“promote regional security, stability and prosperity,” according to
its mission statement. But since AFRICOM began, key indicators of
security and stability in Africa have plummeted according to the
Defense Department’s Africa Center for Strategic Studies, a Pentagon
research institution. “Overall, militant Islamist group activity in
Africa has doubled since 2012,” according to a recent analysis by the
There are now roughly 24 “active militant Islamist groups” operating
on the continent, up from just five in 2010, the analysis found.
Today, 13 African countries face attacks from these groups — a 160
percent increase over that same time span. In fact, the number of
“violent events” across the continent has jumped 960 percent, from 288
in 2009 to 3,050 in 2018, according to the Africa Center’s analysis.
While a variety of factors have likely contributed to the rise in
violence, some experts say that the overlap between the command’s
existence and growing unrest is not a coincidence.
“The sharp increase in terrorist incidents in Africa underscores the
fact that the Pentagon’s overly militarized approach to the problem
has been a dismal failure,” said William Hartung, the director of the
arms and security project at the Center for International Policy. “If
anything, attempting to eradicate terrorism by force may be
exacerbating the problem, provoking a terrorist backlash and serving
as a recruiting tool for extremist groups.”
Take Somalia, for example. Over the last decade, AFRICOM has conducted
hundreds of airstrikes and commando missions there and claims an enemy
body count of approximately 800 terrorists, primarily members of the
Shabab, a militant group. The number of U.S. air attacks has
skyrocketed of late, jumping from 14 under President Barack Obama in
2016 to 47 under the Trump administration last year. Yet the
Pentagon’s own analysis found that violent episodes involving the
Shabab represent roughly 50 percent of all militant Islamist group
activity in Africa and that this “rate has remained consistent over
the past decade.”
In October 2017, members of the Islamic State in the Greater Sahara,
or ISGS, ambushed American troops near the border of the Sahelian
states of Mali and Niger, killing four U.S. soldiers and wounding two
others. Just after the attack, AFRICOM claimed the troops were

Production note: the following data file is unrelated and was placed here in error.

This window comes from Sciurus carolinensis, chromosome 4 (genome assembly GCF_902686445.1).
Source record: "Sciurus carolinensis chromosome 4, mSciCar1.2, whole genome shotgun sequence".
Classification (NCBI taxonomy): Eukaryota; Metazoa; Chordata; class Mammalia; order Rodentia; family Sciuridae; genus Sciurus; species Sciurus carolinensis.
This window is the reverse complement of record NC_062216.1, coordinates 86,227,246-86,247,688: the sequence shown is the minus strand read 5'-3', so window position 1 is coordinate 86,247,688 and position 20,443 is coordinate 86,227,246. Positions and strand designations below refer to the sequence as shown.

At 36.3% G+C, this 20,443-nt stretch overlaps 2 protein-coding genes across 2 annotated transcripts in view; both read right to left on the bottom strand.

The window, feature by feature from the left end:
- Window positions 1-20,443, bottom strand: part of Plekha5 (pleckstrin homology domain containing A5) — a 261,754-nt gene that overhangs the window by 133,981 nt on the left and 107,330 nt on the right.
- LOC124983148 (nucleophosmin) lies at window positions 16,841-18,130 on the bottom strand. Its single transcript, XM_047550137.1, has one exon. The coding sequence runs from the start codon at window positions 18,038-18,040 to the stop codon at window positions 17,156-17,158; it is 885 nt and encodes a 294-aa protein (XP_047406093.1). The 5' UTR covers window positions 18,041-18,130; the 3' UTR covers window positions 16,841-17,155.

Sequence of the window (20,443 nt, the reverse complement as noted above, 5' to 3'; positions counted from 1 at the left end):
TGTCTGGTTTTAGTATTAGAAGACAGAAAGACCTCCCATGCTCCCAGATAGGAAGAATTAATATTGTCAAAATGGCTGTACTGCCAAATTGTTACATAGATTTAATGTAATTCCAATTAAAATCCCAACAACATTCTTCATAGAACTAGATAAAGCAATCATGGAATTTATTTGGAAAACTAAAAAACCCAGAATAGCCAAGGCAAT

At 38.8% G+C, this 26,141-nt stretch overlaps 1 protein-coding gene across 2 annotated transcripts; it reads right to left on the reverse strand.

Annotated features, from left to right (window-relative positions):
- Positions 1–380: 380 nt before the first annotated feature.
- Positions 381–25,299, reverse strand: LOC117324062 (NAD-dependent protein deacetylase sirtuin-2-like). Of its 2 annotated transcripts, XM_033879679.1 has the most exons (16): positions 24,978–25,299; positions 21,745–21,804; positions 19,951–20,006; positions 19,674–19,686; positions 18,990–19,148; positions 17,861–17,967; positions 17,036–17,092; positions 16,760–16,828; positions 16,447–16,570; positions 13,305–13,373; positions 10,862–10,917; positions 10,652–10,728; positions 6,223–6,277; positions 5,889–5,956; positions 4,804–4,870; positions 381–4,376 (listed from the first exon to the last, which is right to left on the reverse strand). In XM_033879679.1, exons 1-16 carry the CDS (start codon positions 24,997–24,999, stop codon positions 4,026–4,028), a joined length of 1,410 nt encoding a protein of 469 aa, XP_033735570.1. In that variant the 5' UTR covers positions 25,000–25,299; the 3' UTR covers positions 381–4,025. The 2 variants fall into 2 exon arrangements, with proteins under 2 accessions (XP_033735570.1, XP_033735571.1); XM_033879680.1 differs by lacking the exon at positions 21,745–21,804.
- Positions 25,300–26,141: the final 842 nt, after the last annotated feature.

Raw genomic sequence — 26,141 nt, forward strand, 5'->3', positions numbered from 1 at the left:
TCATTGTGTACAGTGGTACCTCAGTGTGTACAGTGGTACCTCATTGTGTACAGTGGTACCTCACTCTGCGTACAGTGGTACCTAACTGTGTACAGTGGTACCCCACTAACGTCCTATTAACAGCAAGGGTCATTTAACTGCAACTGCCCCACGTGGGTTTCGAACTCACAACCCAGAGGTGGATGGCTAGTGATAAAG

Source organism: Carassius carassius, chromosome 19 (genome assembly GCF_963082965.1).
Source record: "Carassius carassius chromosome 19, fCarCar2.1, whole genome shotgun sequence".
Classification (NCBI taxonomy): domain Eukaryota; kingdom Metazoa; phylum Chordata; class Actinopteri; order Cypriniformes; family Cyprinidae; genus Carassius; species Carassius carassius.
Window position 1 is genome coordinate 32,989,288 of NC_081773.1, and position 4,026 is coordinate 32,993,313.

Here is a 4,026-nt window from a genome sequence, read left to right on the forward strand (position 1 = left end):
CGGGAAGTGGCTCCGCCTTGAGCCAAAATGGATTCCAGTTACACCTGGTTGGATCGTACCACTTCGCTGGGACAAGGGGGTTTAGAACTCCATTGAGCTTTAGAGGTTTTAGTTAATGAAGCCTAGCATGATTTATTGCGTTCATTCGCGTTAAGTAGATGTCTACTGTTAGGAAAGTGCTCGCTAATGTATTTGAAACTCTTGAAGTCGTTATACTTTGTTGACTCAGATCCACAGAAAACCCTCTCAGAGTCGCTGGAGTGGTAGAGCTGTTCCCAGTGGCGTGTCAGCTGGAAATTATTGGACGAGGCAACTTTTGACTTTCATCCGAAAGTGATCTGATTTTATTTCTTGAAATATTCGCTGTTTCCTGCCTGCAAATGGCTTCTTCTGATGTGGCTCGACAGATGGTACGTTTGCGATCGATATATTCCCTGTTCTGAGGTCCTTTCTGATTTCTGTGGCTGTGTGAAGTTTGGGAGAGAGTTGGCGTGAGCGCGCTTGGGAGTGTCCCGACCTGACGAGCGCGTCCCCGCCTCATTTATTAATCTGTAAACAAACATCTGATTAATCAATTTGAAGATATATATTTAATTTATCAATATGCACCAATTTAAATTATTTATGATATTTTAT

providing “advice and assistance” to local partners, but it was later
revealed that American commandos operating alongside a Nigerian force
had — until poor weather intervened — hoped to link up with another
contingent of U.S. special operators trying to kill or capture Islamic
State leader Doundoun Cheffou.
Despite these and several other long-running U.S. military efforts in
the region, militant groups in the Sahel have grown more active and
their attacks more frequent, according to the Africa Center. In fact,
“violent episodes” linked to groups associated with Al Qaeda in the
Islamic Maghreb, or AQIM, and ISGS increased from 192 in 2017 to 464
last year. At the same time, fatalities linked to these groups more
than doubled, from 529 to 1,112.
This is especially significant in light of a 2000 report prepared
under the auspices of the U.S. Army War College’s Strategic Studies
Institute, which examined the “African security environment.” While
noting the existence of “internal separatist or rebel movements” in
“weak states,” as well as militias and “warlord armies,” it made no
mention of Islamic extremism or major transnational terror threats.
Now the Africa Center counts 24 “active militant Islamist groups” on
the continent while other official tallies have, in recent years, put
the figure at nearly 50 terrorist organizations and “illicit groups”
of all types.
Neither the Pentagon nor AFRICOM responded to The Intercept’s
questions about the Africa Center’s analysis, the command’s
effectiveness, and any role it may have played in the rising violence
on the continent.
#Zimbabwe is in crisis. But to expect the ruling #ZANU-PF government to resolve this is improbable at best. It is, more likely, impossible. Read @BitiTendai @africaarguments